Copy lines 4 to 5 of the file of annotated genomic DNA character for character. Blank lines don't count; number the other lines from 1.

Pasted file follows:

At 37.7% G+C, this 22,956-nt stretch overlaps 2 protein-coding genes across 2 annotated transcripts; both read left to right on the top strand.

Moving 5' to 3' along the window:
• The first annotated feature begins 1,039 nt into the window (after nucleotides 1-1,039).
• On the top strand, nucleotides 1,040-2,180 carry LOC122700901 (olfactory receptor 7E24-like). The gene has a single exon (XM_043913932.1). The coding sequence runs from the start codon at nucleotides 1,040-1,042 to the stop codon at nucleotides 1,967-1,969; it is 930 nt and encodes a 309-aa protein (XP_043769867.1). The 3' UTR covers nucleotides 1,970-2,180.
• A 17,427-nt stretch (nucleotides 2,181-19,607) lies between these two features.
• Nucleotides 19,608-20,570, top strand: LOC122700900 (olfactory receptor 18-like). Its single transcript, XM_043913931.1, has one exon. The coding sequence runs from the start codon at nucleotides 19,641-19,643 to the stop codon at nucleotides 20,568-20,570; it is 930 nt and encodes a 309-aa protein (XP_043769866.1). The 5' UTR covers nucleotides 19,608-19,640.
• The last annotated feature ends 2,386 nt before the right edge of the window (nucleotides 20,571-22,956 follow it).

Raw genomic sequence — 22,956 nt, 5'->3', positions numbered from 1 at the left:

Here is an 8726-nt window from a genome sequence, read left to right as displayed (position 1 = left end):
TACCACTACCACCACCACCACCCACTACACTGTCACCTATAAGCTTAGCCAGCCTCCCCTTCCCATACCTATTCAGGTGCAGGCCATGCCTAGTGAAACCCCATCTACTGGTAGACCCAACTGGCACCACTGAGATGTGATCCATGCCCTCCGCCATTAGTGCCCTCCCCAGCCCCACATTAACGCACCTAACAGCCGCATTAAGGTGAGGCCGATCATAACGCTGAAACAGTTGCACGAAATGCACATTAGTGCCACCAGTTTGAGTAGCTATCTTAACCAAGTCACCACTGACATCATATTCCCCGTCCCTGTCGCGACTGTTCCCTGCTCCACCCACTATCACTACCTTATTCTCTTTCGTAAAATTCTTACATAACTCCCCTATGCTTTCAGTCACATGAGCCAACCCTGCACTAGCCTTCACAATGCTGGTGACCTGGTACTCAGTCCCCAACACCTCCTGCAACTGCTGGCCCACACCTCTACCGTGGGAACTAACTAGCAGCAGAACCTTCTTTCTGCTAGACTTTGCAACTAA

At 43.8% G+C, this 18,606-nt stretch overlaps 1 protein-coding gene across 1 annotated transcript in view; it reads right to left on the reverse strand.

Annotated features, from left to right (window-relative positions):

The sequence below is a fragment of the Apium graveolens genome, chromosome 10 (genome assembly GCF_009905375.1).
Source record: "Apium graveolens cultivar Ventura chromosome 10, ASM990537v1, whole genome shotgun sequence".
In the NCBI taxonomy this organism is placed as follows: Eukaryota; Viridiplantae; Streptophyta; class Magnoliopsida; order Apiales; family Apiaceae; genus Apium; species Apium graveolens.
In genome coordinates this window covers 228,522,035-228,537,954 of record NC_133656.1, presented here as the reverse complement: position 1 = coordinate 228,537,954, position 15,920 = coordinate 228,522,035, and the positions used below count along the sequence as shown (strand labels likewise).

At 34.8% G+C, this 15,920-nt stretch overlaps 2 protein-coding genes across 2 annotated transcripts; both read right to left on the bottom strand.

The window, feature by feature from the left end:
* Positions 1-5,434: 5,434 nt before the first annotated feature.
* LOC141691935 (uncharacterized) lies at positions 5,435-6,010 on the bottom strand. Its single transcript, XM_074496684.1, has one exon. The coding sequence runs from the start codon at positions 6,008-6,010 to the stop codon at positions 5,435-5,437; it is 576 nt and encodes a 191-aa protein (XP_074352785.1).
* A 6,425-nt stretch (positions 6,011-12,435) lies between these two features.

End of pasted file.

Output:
• On the top strand, nucleotides 1,040-2,180 carry LOC122700901 (olfactory receptor 7E24-like). The gene has a single exon (XM_043913932.1). The coding sequence runs from the start codon at nucleotides 1,040-1,042 to the stop codon at nucleotides 1,967-1,969; it is 930 nt and encodes a 309-aa protein (XP_043769867.1). The 3' UTR covers nucleotides 1,970-2,180.
• A 17,427-nt stretch (nucleotides 2,181-19,607) lies between these two features.